Saturday, December 14, 2002

14th Great-Grandmother Elise opens her eyes to find her cat Mimi coyly pacing, ready to get into the hunt. Whew! -- "Surprising entry, there Mimi. You knocked me off my feet" says our little heroine, tickling la petite chat behind the ears in that favorite spot. But let's be quiet, and go investigate a little more."

Bravely, Elise rights herself, tightens the belt on her bedcoat, and presses forward past the torch to the far side of this corridor. As she pauses at the next turn in the hallway, she notices a little slip of light emanating from under something on the far wall. Here, the wall isn't stone, its dark wooden paneling. And the light seems to define the bottom portion of some sort of hidden doorway.

If this part of the castle is supposed to be uninhabited, except during the summer holiday when her parents return, and the house is full of guests, then WHY are there lights here? Who could be here? Is it safe?

Outside in the distance, 14th Great-grandmother Elise can hear the peeling of the bell, signifying morning devotional, something Ms. Templeton, her English Nanny insists upon each day. "I'm not even dressed yet. She will surely be upset with me for being late, and give me extra lines to write in my penmanship book" thought Elsie as she ran back to her bedchamber.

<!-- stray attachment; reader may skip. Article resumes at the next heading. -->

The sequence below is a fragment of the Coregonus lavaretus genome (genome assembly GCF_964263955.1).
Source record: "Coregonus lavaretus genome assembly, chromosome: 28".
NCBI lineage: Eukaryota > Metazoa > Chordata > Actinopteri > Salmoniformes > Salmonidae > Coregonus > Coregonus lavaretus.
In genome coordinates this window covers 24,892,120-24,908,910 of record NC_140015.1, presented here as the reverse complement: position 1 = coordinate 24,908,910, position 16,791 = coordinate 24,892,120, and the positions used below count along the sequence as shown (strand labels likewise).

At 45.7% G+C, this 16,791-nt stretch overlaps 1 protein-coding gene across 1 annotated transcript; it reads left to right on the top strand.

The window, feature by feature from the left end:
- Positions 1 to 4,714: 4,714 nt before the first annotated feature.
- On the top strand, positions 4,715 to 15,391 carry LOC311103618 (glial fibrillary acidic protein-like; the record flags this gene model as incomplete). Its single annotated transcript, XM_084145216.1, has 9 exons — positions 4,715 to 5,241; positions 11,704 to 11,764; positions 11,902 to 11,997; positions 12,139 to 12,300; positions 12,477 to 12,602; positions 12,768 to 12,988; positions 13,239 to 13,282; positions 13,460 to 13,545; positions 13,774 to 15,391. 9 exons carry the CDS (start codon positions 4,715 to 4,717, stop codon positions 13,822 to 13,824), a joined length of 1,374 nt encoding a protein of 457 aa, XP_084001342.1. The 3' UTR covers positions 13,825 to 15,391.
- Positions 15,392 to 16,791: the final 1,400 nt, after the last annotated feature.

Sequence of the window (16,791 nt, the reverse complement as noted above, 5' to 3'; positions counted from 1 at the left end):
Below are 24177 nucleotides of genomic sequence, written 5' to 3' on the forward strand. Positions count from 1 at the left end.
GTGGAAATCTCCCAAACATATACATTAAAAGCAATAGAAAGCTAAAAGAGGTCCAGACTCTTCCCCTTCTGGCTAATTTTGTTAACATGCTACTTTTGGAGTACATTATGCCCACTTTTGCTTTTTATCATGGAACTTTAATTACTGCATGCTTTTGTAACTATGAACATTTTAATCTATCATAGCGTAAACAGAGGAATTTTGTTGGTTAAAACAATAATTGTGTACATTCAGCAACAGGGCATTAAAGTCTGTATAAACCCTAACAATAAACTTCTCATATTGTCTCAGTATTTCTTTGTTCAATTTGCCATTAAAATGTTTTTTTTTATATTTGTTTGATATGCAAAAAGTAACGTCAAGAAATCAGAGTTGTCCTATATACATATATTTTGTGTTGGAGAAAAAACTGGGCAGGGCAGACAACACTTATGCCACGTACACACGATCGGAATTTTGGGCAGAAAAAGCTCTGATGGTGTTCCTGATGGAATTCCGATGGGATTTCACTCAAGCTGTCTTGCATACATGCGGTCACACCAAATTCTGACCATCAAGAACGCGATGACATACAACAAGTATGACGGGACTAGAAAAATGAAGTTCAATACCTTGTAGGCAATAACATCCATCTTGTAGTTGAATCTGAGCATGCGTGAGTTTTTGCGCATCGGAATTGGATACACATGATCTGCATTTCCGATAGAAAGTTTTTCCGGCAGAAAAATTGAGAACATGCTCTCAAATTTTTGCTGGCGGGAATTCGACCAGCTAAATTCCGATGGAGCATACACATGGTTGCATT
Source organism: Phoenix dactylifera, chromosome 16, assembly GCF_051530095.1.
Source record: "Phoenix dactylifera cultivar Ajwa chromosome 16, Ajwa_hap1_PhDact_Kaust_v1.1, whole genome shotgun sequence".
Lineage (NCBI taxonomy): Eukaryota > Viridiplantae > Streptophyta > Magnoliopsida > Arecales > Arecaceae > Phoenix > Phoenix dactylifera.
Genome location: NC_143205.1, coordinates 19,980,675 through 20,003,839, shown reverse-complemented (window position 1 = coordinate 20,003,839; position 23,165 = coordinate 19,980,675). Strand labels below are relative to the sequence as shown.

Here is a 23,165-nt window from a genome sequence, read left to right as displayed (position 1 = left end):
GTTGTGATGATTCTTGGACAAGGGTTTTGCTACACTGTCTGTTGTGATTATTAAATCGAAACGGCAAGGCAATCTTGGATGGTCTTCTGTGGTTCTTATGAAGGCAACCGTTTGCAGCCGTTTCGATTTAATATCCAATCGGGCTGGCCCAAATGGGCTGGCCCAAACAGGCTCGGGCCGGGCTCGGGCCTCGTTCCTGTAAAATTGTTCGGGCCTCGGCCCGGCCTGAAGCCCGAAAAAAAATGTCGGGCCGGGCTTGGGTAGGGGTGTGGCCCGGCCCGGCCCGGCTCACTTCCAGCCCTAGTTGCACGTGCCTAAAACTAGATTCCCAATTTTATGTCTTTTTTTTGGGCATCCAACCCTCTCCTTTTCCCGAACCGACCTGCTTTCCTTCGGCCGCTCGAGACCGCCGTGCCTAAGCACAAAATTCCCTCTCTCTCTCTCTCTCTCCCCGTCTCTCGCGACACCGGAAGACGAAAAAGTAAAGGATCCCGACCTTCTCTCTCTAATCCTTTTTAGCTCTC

Marzie was there when she returned, with clothes laid out on the bed and a little breakfast roll and warm milk on the table near the newly stoked fire. "Where have you been, my child? Hurry now, you can't miss your devotionals."

Answers to mystery of the unexplained lights in the west wing will have to wait for another day.

But you can bet that all through the morning, whenever Ms. Templeton wasn't looking, 14th Great-grandmother Elise would daze off in wonder -- trying to decide if she could sneak away tonight or should she check things out early tomorrow morning, since it will be Sunday and no lessons are required.
Being a brave sort of petite jeunne fille, we find that our 14th Great-grandmother Elise is simply no shrinking violet. Curiosity gets the best of her. Though fear tingles up and down her spine, Elise (pronounced Eleesze) draws close to the wall, and peers gingerly down the hallway into the shadows. As her eyes adjust to the darkness, she is able to make out the outline if a padded bench with a woven tapestry on the wall behind it about fifteen feet into the corridor. Beyond that, everything is enshrouded in

Faintly, in the distance, one can make out an occasional scratching sort of sound -- Aha, so she isn't imaging things! Every so quietly, Elise tiptoes into the hallway, and crouches down beside the bench. Peering deeper into the hallway, she picks up on a light in the distance.